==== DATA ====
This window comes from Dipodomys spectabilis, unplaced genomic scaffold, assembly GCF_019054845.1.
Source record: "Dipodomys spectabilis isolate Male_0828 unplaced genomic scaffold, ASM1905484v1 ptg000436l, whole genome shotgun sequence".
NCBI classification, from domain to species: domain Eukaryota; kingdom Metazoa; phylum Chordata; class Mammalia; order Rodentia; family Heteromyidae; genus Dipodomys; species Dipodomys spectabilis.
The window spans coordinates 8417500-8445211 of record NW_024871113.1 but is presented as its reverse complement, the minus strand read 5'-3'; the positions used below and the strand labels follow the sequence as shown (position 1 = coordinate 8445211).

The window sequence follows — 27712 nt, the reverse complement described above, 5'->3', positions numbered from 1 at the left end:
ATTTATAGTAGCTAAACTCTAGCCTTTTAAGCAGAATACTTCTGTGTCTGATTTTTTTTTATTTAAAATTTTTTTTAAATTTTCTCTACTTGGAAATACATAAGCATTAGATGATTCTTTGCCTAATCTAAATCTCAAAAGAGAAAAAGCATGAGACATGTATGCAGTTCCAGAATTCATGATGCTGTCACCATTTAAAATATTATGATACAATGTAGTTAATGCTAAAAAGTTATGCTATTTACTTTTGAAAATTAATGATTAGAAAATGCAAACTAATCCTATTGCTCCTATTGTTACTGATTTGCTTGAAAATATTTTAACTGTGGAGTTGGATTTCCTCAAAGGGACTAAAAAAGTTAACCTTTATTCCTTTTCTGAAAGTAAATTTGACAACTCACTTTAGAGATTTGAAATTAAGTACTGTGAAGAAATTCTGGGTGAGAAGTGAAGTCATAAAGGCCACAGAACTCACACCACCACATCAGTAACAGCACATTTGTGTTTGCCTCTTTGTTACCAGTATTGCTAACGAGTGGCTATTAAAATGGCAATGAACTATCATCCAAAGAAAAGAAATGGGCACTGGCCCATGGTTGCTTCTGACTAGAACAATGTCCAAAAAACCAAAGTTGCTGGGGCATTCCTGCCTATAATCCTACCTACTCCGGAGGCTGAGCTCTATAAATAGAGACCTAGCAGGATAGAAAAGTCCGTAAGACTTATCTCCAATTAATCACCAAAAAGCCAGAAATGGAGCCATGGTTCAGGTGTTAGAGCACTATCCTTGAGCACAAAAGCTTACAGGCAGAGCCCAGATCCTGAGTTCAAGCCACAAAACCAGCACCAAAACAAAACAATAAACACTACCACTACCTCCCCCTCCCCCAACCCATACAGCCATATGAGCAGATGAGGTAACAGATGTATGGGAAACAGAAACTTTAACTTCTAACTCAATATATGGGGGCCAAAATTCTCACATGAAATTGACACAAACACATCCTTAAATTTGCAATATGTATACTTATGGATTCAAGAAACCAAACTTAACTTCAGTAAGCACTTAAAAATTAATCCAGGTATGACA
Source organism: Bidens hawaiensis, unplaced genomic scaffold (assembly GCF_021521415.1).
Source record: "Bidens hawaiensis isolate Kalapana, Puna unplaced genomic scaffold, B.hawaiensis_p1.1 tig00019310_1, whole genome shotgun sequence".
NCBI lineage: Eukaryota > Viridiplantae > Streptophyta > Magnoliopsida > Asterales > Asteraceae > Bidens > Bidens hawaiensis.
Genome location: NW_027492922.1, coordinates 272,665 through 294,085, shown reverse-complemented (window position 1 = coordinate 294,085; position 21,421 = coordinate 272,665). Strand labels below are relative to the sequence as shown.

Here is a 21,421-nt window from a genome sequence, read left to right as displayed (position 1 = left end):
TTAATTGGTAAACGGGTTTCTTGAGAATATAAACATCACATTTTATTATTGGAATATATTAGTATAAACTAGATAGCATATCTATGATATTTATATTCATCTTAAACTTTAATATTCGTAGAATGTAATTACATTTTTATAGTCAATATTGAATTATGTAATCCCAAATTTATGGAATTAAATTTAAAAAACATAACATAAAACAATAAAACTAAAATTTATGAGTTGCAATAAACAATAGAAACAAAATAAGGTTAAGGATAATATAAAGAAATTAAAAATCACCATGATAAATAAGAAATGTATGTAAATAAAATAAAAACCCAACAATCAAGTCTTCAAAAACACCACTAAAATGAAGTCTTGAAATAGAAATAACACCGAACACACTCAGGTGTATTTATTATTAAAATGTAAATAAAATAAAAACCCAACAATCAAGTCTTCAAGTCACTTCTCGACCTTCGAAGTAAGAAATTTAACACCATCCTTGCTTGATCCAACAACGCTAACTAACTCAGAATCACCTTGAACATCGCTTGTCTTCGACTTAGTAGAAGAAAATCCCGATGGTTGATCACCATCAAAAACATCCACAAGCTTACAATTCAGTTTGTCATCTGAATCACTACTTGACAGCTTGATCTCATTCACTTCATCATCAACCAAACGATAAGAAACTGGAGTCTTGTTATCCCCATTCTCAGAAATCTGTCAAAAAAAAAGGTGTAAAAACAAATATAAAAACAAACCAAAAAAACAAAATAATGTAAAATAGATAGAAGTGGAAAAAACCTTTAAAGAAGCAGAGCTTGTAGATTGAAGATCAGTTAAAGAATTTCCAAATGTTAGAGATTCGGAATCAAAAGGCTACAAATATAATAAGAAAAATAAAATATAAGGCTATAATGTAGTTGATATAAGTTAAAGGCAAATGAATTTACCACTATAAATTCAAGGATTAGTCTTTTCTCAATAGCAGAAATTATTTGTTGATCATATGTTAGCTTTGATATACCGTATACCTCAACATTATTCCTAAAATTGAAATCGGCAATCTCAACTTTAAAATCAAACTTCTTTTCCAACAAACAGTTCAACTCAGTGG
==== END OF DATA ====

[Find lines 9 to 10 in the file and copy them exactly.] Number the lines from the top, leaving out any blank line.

NCBI lineage: Eukaryota > Viridiplantae > Streptophyta > Magnoliopsida > Asterales > Asteraceae > Bidens > Bidens hawaiensis.
Genome location: NW_027492922.1, coordinates 272,665 through 294,085, shown reverse-complemented (window position 1 = coordinate 294,085; position 21,421 = coordinate 272,665). Strand labels below are relative to the sequence as shown.